We also talked about some of the values that are behind the efforts to prohibit these dreams from becoming real— things like fear of racial integration, fear of culture shifts, and just a general fear of change.
Also mentioned was a perceived loss of power and privilege among those in the dominant culture. If our dreams of a North Carolina, or for the entire United States, are to come true then we need to address those deeply entrenched values and forms of resistance. Sometimes we can help bring about needed transformation for those who hold these values through invitation into our communities and congregations where the values we hope for our state, country and world are being lived out.
When that invitation is declined, we will need to be more confrontational— and that means building a powerful movement to create the change we dream of for the world. The bottom line is that our dreams are crucial in our struggle for religious freedom for all.
The other part of this conversation that was surprising for me to hear was the fact that many of the issues raised by the folks in North Carolina had very little to do traditionally with church-state separation. I am learning more and more that we need to realize that we do not work on our issues in a vacuum. There is a tremendous amount of intersectionality in our issues with the issues are struggling to achieve.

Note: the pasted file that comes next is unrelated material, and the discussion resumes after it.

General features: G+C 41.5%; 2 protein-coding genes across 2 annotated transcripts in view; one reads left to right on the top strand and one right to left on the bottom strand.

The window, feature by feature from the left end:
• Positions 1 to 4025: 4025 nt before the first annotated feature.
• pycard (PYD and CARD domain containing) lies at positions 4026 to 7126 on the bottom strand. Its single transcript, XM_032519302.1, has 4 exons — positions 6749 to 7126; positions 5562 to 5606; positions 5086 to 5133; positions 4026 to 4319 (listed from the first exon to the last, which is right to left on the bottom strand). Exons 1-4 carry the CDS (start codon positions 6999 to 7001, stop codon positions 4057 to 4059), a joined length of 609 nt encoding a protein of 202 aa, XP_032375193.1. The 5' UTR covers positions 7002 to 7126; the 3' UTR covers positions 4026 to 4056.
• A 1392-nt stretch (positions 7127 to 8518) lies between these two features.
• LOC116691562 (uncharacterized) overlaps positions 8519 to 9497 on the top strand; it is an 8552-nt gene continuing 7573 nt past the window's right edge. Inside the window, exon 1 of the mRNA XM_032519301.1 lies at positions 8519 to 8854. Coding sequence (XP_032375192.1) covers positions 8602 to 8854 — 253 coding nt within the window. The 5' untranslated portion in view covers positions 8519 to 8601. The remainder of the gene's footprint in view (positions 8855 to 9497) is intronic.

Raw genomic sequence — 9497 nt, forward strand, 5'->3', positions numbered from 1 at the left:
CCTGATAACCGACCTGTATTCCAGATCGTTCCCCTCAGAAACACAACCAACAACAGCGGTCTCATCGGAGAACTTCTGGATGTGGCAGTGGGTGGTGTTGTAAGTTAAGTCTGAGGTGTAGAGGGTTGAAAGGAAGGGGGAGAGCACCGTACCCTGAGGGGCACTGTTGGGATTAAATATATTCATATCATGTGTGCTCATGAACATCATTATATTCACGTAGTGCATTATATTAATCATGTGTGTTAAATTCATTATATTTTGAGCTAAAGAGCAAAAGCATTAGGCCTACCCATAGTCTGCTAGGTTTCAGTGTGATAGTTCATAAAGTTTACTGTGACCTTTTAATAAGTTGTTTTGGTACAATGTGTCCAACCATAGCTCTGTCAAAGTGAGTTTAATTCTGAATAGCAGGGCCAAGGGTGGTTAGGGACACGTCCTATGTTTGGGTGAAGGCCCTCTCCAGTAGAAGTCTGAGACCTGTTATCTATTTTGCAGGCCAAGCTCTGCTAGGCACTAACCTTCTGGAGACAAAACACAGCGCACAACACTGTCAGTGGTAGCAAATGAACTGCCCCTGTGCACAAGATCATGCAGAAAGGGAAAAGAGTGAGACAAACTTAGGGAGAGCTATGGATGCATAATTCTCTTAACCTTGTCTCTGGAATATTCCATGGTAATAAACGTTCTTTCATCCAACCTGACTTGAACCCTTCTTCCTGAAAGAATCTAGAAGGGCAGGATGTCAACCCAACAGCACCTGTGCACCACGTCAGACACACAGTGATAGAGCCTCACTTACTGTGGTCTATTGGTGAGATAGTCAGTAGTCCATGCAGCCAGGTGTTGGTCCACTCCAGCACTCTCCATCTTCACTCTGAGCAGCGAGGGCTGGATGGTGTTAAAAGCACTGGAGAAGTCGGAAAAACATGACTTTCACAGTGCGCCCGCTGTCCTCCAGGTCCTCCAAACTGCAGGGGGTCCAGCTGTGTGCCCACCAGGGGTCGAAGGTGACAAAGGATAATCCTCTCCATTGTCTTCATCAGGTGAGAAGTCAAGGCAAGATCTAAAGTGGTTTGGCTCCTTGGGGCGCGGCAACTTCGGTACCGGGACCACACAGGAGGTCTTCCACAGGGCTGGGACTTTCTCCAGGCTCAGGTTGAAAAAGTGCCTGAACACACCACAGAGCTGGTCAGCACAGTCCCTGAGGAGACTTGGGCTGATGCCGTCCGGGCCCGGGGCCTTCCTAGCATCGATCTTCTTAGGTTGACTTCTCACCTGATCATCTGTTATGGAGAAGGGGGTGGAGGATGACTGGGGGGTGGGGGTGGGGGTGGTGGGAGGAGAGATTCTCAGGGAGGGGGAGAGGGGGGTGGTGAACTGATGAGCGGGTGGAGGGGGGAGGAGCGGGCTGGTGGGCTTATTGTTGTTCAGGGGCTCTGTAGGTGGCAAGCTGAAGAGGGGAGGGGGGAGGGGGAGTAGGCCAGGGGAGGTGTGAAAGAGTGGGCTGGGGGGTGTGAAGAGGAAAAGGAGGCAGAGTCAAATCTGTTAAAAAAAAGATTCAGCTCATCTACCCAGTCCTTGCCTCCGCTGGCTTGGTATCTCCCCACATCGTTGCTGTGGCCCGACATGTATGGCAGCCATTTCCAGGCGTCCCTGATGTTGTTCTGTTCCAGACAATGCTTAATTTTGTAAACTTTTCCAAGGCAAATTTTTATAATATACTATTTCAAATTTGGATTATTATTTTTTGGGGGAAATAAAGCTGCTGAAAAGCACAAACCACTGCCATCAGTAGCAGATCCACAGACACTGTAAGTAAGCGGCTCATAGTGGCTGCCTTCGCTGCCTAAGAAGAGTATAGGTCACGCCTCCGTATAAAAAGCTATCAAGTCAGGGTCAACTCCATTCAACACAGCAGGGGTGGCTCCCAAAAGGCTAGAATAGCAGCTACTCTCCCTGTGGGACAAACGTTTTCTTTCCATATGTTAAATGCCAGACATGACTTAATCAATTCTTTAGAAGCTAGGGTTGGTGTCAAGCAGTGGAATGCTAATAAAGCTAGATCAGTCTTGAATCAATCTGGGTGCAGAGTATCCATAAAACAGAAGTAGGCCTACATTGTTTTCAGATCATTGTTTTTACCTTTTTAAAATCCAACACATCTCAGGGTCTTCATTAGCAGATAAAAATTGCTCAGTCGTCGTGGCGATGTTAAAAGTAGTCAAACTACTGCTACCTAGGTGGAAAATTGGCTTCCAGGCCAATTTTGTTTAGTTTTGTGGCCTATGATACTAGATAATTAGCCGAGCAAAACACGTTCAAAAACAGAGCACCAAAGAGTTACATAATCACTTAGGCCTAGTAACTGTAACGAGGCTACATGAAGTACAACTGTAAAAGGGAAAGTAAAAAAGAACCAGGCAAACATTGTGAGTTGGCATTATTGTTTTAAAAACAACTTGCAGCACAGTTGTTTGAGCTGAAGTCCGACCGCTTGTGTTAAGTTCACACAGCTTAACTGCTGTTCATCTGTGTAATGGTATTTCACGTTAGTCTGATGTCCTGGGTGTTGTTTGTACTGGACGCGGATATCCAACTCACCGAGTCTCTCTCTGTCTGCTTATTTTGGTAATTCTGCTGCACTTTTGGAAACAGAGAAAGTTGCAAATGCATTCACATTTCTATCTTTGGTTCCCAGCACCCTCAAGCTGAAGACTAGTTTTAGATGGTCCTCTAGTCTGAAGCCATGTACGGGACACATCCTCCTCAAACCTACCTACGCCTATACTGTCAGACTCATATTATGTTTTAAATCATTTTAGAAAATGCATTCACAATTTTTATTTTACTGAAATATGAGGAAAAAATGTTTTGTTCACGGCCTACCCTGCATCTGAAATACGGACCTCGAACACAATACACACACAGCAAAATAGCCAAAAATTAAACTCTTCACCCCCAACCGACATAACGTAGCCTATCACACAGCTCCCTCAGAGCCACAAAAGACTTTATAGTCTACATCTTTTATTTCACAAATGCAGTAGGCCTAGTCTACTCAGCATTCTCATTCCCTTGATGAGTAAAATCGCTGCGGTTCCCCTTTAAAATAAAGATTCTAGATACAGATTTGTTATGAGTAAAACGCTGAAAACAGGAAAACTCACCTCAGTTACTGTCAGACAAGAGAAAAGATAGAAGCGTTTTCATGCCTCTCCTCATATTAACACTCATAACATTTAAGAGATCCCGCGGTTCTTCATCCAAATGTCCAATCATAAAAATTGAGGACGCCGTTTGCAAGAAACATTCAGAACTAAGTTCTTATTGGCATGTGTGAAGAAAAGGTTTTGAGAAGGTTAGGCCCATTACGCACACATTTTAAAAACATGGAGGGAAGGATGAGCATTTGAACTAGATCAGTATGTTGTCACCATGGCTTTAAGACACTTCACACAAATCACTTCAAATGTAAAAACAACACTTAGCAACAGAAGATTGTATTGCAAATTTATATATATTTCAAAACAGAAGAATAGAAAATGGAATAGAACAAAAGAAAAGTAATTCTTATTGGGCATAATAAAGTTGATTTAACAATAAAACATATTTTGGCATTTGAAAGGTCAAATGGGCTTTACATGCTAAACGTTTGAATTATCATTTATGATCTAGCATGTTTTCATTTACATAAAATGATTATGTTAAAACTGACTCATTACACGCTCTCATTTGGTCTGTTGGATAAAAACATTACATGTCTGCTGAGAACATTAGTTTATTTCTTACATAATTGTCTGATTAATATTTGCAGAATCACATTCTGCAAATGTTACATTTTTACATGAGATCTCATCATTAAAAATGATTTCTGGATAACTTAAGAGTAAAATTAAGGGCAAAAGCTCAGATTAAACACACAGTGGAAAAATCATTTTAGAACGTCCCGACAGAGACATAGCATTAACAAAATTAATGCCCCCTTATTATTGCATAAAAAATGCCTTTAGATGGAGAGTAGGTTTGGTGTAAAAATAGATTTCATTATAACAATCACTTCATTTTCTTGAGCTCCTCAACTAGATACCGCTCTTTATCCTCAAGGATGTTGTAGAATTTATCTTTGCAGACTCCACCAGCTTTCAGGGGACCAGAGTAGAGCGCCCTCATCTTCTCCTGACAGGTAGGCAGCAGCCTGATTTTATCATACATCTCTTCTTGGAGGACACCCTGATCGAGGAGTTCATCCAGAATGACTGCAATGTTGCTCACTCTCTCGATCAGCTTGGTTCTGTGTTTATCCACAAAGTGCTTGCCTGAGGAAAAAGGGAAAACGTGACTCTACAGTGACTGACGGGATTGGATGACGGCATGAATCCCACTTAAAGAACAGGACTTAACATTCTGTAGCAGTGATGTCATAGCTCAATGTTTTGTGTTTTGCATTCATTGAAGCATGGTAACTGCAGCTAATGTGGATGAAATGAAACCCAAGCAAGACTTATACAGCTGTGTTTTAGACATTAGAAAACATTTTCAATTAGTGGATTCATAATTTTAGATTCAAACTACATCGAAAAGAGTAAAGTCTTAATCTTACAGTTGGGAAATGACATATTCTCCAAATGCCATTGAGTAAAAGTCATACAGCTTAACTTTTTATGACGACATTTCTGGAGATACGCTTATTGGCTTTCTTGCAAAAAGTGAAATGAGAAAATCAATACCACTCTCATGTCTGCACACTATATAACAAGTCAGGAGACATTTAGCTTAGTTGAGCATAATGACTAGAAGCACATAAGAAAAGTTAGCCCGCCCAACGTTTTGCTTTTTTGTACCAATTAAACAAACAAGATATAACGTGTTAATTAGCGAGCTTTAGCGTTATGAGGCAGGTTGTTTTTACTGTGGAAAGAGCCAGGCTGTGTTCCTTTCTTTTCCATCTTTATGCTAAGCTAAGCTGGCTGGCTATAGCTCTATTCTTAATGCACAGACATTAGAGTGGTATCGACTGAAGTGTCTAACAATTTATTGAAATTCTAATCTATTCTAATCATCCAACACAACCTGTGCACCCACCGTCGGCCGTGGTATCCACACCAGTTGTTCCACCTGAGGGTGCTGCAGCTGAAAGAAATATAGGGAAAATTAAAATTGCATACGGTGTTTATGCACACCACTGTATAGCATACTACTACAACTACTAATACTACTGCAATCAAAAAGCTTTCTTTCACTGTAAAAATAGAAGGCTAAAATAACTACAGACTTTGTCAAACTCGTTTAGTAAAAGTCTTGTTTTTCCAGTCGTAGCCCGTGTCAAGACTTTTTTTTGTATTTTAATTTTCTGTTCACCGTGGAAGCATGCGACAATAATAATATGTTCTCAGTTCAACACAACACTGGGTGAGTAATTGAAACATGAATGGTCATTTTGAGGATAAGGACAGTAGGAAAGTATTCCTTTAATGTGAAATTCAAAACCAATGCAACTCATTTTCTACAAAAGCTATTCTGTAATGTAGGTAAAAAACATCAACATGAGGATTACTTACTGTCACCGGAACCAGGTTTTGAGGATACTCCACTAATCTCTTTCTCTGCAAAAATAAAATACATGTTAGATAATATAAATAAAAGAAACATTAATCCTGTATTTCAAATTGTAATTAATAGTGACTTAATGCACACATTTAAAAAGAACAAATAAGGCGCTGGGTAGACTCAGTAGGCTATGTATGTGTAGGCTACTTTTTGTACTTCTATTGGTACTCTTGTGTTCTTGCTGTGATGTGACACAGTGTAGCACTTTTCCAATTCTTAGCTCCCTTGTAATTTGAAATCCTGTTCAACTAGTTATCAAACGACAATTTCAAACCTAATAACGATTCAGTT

Let me give you an example: As a father of an adopted biracial son, the Black Lives Matter movement is an incredibly important movement for us as a family to support and be involved in. So, when Maggie and I were in Charlotte I participated in my private capacity in the protests in downtown Charlotte following the shooting of Keith Scott by the police.
Americans United is not engaged in advocacy in this area, but I know and am close with many of the people involved in this struggle, so I proudly stood with them that Wednesday night. The next day, in our conversation with the folks in Charlotte, they obviously cared about the protests as well and the racial divides that characterize their city as well as all of the country. In Charlotte, we heard people express the hope that religion will not be used to harm people and that black lives really will be as valued as white lives. Indeed, as Dr. Martin Luther King reminds us, “Injustice anywhere is a threat to justice everywhere.”
Religious freedom is something we treasure and hold dear and will remain our primary passion. It is immensely important, and I will share this passion with all those I stand with as I struggle with them to addresses issues that are vital to them.
This is how we will build a powerful movement for religious freedom that will be inclusive and effective. This is how we will create change in our states, in our country, and in our world so that there will be religious freedom for all people and so that religion cannot be used to harm others. Let’s struggle and journey on together.
P.S. Are you a faith leader who would like to get involved with Americans United? We’d love to have you! Find out more here.
Follow Bill Mefford online at @billmefford